Wacom Bamboo One tablet and dual-screen behaviour

Would like to use my base (entry-level) Wacom Bamboo One (CTE-660) on my Ubuntu MATE 20.04 desktop. The tablet gets recognized correctly and from desktop point of view moving the stylus on the tablet seems to be treated as mouse movement, and across the 2 monitor. I understand that this is how tablets are expected to work, i.e. the entire extended desktop visible on multi-monitors is treated as a default large canvas. However, if I'd like it to be configured to only treat one of the monitors at a time (both of which have different resolutions, one being UXD and other being FHD) as it's canvas, it is possible ? Does this tablet have any graphical or CLI configuration tool using which pressure, tilt, sensitivity could be configured, and it's button click mapping be configured ?

For instance, even inside, Gimp (with Gimp started after tablet is plugged-in), the behaviour of the tablet isn't intuitive. Even after selecting brush, dragging stylus has no effect, with/without button press or pressure amount. It seems to behave a bit like mouse would, but still not quite.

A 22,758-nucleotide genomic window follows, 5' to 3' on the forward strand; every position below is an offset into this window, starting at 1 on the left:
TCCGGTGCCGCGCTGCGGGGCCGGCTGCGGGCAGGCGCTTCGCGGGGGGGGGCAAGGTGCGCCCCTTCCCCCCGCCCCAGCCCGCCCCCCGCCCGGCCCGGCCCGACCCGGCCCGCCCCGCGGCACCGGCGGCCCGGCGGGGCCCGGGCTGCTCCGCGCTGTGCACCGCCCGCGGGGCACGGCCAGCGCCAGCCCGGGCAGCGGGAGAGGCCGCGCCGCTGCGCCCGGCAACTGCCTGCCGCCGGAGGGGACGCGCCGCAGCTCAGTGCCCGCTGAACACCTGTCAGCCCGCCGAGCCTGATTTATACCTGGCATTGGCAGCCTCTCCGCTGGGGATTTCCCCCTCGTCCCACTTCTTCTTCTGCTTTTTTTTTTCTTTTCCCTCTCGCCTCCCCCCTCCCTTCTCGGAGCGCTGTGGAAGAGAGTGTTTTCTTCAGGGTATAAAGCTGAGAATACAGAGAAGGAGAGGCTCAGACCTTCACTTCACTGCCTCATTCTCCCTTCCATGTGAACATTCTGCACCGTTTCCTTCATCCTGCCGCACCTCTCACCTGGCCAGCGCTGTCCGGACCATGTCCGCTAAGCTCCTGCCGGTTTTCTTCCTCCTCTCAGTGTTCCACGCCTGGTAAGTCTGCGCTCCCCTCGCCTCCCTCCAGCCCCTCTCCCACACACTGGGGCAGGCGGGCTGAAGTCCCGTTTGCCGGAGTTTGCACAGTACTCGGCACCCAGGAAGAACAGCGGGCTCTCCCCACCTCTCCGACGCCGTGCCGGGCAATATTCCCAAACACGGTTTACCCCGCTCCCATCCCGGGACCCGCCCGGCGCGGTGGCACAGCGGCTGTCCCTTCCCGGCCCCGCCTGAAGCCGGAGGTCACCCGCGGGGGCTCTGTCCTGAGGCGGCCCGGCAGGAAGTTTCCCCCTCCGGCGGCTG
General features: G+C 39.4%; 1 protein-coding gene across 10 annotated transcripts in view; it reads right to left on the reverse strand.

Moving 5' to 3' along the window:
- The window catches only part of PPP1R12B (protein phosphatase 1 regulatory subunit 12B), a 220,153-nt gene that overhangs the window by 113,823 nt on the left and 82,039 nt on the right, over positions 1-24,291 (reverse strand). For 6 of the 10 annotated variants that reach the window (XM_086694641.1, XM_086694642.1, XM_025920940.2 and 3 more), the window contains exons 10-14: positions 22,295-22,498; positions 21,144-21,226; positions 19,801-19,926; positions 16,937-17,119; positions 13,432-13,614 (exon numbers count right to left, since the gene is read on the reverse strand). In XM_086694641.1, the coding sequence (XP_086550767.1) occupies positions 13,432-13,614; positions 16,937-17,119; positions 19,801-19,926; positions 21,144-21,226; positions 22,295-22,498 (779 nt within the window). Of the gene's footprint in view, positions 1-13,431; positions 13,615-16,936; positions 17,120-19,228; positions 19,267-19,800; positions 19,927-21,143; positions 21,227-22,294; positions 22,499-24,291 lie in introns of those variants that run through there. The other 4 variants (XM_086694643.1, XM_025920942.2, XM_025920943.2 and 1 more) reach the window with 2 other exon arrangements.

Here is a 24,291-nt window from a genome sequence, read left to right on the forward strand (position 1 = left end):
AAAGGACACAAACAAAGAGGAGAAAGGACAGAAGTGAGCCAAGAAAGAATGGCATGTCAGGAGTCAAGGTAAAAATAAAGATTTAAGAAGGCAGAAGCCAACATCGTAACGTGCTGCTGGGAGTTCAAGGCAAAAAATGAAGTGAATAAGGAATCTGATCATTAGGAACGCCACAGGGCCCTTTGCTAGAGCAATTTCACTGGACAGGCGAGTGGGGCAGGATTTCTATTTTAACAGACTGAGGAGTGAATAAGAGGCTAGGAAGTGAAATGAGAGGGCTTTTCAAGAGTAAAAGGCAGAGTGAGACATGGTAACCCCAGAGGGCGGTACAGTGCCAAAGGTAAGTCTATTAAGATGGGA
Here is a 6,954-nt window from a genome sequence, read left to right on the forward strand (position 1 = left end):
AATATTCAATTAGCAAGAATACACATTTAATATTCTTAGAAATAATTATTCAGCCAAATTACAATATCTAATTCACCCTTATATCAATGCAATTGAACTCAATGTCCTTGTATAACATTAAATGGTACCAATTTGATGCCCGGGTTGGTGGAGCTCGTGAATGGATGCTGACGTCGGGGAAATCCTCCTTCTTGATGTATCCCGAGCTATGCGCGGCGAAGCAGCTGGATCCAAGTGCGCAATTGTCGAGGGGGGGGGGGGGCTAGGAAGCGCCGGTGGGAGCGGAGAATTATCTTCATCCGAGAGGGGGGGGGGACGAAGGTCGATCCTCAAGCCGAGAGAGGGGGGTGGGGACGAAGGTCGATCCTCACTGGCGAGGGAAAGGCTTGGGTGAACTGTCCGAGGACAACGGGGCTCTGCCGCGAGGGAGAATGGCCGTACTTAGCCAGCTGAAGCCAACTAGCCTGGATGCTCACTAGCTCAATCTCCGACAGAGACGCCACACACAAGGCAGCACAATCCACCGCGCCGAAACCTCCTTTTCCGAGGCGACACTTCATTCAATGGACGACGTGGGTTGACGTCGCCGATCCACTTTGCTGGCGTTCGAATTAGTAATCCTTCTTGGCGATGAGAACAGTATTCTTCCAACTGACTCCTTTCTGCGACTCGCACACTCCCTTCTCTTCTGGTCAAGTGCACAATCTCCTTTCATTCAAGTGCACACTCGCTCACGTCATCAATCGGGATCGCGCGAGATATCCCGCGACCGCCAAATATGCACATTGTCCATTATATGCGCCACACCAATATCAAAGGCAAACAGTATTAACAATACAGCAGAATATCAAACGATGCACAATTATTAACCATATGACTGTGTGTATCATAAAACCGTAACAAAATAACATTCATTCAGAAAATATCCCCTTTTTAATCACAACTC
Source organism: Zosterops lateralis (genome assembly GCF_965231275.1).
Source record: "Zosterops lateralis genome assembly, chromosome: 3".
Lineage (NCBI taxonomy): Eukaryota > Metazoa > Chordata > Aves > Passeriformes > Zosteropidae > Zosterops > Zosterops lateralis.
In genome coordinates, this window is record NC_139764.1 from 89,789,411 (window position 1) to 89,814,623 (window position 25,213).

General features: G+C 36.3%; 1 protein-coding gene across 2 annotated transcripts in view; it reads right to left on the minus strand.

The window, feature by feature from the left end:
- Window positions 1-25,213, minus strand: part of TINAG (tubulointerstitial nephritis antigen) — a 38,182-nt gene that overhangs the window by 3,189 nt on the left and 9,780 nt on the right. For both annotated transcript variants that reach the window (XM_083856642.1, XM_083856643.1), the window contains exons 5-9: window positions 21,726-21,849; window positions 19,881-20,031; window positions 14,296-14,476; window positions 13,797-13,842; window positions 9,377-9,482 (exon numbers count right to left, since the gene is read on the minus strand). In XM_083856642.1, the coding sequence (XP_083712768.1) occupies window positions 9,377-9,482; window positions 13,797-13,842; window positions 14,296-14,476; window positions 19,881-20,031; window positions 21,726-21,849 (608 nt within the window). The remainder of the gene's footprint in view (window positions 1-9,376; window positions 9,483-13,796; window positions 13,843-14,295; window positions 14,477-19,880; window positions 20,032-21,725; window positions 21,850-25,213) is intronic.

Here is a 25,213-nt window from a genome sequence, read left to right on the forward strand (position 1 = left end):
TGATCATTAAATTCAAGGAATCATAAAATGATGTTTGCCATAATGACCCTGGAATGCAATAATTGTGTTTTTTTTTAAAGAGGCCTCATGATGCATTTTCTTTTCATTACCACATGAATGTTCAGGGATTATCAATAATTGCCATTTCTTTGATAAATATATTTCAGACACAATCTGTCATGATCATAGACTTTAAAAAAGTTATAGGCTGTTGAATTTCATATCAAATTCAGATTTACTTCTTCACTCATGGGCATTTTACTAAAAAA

On Ubuntu MATE, is there something equivalent to this available on Ubuntu (mothership)!

There is a command-line tool called xsetwacom exactly for this purpose. Please read more about its capabilities by checking the manual page for it: man xsetwacom.

To answer your dual-monitor question specifically, I just happened to be researching Wacom tablets myself and came across this blog post for a different Wacom tablet model:

The stuff pertaining to multi-monitor setups is in the second half of the article. It appears that much of the content holds true for other Wacom tablets as well, though understand that I haven't tried the directions in the post myself yet (I don't have the money for a second monitor).

Good luck!


Thanks @gordon. That is a useful article link.

Indeed xsetwacom, xinput and xrandr are three indispensable command line tools. I had found those last evening, but was hoping that there'd be a simpler graphical tool tucked-in out-of-clear-sight somewhere. Alas, there isn't one to be found (so far), and CLIs will have to do.